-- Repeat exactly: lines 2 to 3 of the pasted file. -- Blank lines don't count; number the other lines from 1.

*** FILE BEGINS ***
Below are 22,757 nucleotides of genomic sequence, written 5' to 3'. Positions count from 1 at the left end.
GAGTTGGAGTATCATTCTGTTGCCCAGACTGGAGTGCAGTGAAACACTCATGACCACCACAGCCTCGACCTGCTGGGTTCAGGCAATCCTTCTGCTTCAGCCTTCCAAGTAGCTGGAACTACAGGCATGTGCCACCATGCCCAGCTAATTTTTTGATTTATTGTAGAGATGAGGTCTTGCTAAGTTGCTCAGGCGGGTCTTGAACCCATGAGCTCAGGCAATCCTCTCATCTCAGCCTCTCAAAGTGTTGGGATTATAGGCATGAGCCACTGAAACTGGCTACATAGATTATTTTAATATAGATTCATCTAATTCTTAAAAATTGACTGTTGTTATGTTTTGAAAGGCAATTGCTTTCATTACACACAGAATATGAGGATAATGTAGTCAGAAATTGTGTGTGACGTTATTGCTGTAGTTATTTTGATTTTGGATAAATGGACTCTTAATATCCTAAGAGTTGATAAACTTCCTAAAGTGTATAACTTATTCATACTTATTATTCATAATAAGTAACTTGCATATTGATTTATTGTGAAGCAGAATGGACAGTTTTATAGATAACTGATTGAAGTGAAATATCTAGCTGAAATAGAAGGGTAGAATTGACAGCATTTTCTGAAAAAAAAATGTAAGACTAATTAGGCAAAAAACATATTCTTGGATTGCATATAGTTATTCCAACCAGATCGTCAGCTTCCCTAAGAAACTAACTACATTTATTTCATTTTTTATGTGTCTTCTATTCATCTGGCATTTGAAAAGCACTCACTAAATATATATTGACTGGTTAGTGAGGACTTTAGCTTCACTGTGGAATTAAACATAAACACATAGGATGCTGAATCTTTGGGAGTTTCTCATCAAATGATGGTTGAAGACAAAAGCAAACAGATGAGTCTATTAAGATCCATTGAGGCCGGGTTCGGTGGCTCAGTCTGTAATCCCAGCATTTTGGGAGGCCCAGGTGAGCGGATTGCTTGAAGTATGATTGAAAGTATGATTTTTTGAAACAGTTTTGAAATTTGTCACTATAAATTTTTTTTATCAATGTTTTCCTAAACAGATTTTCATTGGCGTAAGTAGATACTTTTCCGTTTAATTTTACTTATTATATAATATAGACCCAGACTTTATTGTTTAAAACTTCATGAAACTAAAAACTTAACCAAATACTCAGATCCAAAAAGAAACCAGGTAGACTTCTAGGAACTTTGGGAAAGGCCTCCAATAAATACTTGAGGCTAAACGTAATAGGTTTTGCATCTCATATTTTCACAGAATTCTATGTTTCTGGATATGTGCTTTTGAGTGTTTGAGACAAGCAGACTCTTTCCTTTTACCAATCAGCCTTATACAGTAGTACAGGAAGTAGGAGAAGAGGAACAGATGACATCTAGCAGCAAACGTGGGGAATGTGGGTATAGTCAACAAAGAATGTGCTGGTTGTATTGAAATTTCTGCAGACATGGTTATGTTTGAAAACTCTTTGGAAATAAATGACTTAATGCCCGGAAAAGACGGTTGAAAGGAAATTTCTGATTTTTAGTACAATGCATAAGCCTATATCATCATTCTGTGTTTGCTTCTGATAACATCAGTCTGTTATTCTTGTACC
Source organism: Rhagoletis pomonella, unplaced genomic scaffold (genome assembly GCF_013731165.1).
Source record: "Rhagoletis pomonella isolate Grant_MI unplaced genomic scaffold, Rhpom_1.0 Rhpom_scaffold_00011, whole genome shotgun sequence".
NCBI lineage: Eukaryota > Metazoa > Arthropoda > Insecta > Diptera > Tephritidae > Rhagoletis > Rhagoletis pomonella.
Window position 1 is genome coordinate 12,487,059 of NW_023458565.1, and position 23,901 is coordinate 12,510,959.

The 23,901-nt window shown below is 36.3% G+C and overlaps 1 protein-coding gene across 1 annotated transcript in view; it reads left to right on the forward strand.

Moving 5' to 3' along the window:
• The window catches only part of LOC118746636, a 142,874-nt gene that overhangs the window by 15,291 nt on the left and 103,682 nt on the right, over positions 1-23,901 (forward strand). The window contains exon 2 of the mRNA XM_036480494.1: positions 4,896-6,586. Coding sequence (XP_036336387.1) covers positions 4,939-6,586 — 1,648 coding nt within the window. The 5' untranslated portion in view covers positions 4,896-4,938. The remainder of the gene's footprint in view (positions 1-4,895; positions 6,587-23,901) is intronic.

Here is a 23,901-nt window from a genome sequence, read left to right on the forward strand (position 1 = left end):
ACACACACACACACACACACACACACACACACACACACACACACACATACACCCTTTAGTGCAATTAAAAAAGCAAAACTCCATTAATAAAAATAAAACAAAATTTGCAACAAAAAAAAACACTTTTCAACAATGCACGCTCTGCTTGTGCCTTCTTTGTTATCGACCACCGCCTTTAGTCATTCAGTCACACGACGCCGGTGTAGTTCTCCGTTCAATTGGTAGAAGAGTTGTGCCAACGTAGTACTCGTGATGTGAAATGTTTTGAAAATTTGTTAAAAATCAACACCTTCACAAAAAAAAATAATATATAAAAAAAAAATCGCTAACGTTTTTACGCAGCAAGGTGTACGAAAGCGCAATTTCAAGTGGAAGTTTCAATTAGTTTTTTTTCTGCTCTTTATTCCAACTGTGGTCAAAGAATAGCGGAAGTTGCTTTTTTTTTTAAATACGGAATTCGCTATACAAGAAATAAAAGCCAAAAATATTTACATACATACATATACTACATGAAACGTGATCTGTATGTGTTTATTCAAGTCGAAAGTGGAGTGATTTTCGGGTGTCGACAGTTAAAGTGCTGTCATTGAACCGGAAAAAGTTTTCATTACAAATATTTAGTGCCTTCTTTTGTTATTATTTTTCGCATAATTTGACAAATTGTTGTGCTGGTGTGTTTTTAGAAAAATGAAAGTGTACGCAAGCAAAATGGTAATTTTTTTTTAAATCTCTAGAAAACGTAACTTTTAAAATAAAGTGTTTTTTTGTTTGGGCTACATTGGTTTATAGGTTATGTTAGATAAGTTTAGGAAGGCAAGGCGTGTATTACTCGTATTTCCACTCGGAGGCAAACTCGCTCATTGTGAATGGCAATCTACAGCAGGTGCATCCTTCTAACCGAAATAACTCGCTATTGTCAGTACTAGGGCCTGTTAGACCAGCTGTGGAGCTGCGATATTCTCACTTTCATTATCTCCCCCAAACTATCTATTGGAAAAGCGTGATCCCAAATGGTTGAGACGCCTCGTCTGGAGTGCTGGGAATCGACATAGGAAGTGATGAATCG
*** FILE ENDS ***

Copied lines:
GAGTTGGAGTATCATTCTGTTGCCCAGACTGGAGTGCAGTGAAACACTCATGACCACCACAGCCTCGACCTGCTGGGTTCAGGCAATCCTTCTGCTTCAGCCTTCCAAGTAGCTGGAACTACAGGCATGTGCCACCATGCCCAGCTAATTTTTTGATTTATTGTAGAGATGAGGTCTTGCTAAGTTGCTCAGGCGGGTCTTGAACCCATGAGCTCAGGCAATCCTCTCATCTCAGCCTCTCAAAGTGTTGGGATTATAGGCATGAGCCACTGAAACTGGCTACATAGATTATTTTAATATAGATTCATCTAATTCTTAAAAATTGACTGTTGTTATGTTTTGAAAGGCAATTGCTTTCATTACACACAGAATATGAGGATAATGTAGTCAGAAATTGTGTGTGACGTTATTGCTGTAGTTATTTTGATTTTGGATAAATGGACTCTTAATATCCTAAGAGTTGATAAACTTCCTAAAGTGTATAACTTATTCATACTTATTATTCATAATAAGTAACTTGCATATTGATTTATTGTGAAGCAGAATGGACAGTTTTATAGATAACTGATTGAAGTGAAATATCTAGCTGAAATAGAAGGGTAGAATTGACAGCATTTTCTGAAAAAAAAATGTAAGACTAATTAGGCAAAAAACATATTCTTGGATTGCATATAGTTATTCCAACCAGATCGTCAGCTTCCCTAAGAAACTAACTACATTTATTTCATTTTTTATGTGTCTTCTATTCATCTGGCATTTGAAAAGCACTCACTAAATATATATTGACTGGTTAGTGAGGACTTTAGCTTCACTGTGGAATTAAACATAAACACATAGGATGCTGAATCTTTGGGAGTTTCTCATCAAATGATGGTTGAAGACAAAAGCAAACAGATGAGTCTATTAAGATCCATTGAGGCCGGGTTCGGTGGCTCAGTCTGTAATCCCAGCATTTTGGGAGGCCCAGGTGAGCGGATTGCTTGAAGTATGATTGAAAGTATGATTTTTTGAAACAGTTTTGAAATTTGTCACTATAAATTTTTTTTATCAATGTTTTCCTAAACAGATTTTCATTGGCGTAAGTAGATACTTTTCCGTTTAATTTTACTTATTATATAATATAGACCCAGACTTTATTGTTTAAAACTTCATGAAACTAAAAACTTAACCAAATACTCAGATCCAAAAAGAAACCAGGTAGACTTCTAGGAACTTTGGGAAAGGCCTCCAATAAATACTTGAGGCTAAACGTAATAGGTTTTGCATCTCATATTTTCACAGAATTCTATGTTTCTGGATATGTGCTTTTGAGTGTTTGAGACAAGCAGACTCTTTCCTTTTACCAATCAGCCTTATACAGTAGTACAGGAAGTAGGAGAAGAGGAACAGATGACATCTAGCAGCAAACGTGGGGAATGTGGGTATAGTCAACAAAGAATGTGCTGGTTGTATTGAAATTTCTGCAGACATGGTTATGTTTGAAAACTCTTTGGAAATAAATGACTTAATGCCCGGAAAAGACGGTTGAAAGGAAATTTCTGATTTTTAGTACAATGCATAAGCCTATATCATCATTCTGTGTTTGCTTCTGATAACATCAGTCTGTTATTCTTGTACC
Source organism: Rhagoletis pomonella, unplaced genomic scaffold (genome assembly GCF_013731165.1).